The CB-SCID1 seems to lend support to structure in its presentation of the next question according to the DSM decision tree, but makes the processing aspect of global thinking and navigation back and forth in the CB-SCID1 difficult. The program might force the thinking to become sequential and the global thinking become difficult. The thinking process might become fragmented and the navigation process in the program even more difficult.
CB-SCID1 might trigger errors due to automation bias, errors of commission, which is following the direction in the program regardless of the correctness of action, or only applying sequential but no global thinking leading to incorrect diagnoses. Missing the diagnosis 'Depression' in the computer situation may be because of automation bias, errors of omission, or merely applying sequential but no global thinking (cf. ). Probably, a free flexible combination of sequential and global thinking, adapted to the demands of the situation, would be more advantageous.
It can also be discussed whether CDSS and paper and pencil methods should be seen as alternative methods or if CDSS should take a complementary role in the ordinary clinical work.
Of course, this is dependent on the degree of automation in the CDSS and type of clinical task to be supported. When comparing these two methods, paper and pencil and computer, it is to some degree a comparison between the brain against the 'intelligence' built in into the CDSS. The human brain is good at global information processing while a computer makes it necessary to follow a logical sequential path and handle one piece of information at a time (in our case decide upon one criterion at a time in the CB-SCID1).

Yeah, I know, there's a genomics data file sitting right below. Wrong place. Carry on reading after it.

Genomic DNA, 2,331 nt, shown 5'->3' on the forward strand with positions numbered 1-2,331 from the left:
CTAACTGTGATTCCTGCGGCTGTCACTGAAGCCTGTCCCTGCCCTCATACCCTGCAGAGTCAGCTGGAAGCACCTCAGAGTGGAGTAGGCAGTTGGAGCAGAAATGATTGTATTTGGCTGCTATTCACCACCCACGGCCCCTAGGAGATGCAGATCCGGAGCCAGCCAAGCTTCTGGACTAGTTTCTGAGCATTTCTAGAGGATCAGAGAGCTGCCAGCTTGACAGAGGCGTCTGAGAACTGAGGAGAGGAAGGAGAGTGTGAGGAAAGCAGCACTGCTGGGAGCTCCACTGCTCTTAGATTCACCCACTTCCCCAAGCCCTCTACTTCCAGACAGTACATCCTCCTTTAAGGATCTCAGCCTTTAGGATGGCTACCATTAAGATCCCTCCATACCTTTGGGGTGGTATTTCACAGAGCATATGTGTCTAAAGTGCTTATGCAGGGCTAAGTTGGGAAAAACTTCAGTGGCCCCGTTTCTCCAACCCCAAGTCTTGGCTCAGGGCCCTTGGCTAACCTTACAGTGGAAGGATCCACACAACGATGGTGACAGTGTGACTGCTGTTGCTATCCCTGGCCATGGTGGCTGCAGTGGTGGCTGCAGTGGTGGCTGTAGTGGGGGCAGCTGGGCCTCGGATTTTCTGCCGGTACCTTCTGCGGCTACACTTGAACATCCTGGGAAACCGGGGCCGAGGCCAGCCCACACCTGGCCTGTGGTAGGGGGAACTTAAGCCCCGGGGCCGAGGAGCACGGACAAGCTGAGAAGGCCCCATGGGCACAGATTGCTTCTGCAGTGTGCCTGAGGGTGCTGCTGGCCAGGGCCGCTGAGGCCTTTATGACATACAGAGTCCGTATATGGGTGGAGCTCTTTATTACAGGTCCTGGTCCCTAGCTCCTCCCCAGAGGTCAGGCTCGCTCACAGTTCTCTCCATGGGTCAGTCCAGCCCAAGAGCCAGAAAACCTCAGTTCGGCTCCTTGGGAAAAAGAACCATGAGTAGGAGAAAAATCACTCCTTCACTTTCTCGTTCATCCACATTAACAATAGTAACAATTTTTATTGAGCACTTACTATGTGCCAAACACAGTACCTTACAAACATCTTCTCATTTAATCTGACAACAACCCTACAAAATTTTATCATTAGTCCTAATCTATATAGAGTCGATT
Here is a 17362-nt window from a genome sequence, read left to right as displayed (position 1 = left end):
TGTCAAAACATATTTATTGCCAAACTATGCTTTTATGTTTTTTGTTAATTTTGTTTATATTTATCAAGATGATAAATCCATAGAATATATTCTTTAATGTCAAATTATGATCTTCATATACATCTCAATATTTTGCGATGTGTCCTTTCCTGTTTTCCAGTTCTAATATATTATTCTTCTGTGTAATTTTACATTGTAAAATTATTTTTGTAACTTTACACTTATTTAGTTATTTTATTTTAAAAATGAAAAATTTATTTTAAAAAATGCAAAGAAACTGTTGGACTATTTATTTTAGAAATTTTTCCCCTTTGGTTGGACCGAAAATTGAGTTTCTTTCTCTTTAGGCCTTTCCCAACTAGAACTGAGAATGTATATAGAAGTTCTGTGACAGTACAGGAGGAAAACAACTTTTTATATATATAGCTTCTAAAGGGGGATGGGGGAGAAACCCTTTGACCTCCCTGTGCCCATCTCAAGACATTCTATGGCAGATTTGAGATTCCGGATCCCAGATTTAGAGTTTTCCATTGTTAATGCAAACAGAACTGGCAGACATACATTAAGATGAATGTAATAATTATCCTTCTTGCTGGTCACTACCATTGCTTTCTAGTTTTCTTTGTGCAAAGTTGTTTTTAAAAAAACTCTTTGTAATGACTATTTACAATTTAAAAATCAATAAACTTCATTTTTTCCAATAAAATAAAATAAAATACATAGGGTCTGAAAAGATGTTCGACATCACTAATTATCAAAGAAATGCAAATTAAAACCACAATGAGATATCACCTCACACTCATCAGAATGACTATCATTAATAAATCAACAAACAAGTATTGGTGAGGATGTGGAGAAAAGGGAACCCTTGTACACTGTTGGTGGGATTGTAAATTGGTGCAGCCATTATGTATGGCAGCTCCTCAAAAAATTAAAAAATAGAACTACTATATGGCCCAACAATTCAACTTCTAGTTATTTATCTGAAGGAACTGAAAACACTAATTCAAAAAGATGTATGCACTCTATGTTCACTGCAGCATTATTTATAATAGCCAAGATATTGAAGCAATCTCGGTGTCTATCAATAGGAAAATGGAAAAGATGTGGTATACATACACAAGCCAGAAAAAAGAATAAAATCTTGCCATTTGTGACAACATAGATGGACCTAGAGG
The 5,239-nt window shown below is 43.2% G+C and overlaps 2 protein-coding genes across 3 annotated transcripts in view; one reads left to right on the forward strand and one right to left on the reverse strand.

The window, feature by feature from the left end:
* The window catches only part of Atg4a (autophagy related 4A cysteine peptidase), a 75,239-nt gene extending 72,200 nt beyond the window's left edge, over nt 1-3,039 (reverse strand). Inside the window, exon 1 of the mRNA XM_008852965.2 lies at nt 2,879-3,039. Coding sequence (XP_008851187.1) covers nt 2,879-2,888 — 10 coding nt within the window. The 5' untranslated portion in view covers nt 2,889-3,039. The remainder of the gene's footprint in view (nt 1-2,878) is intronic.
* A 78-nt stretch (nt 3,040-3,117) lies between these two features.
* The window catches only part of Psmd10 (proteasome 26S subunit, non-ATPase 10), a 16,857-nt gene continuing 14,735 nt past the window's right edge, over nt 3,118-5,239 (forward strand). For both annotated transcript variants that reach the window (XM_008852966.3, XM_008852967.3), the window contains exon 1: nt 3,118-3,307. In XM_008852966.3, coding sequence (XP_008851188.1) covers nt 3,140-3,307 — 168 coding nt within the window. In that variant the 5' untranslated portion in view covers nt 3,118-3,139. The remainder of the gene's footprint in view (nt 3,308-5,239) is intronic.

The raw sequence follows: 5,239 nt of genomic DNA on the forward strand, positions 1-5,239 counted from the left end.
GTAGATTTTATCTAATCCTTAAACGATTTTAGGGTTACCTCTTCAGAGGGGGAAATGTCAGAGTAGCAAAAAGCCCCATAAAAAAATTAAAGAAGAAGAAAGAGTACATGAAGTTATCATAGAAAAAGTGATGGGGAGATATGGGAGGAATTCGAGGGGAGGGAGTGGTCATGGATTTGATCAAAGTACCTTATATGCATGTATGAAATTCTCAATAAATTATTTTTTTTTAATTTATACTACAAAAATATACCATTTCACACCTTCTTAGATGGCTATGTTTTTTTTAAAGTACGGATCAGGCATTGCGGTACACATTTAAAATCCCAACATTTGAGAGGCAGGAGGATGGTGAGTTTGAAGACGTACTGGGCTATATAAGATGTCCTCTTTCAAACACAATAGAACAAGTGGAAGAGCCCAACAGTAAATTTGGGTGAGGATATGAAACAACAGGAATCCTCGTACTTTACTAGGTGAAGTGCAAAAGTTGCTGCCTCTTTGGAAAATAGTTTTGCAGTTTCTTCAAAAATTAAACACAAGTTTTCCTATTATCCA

General practitioners in primary care settings have shown interest in the CB-SCID1.
Such a system might be of value to them being responsible for first line help in psychiatric issues in Sweden. The CB-SCID1 might be supportive for general practitioners who often lack the psychiatric domain knowledge.
The use of written text on paper when presenting the cases to be diagnosed has limitations concerning interpretation mode. Some subjects may stick inflexibly to the actual written text. Others may fill in the empty spaces in the text using their clinical experience and imagination. Moreover, there may be frustration at not being able to put follow-up questions, since live patients were not actually used, in order to clarify the picture of the patient. The artificiality of the evaluation conditions, not using real live cases, is a limitation in this study not testing the potential possibility that the software might work better under such conditions.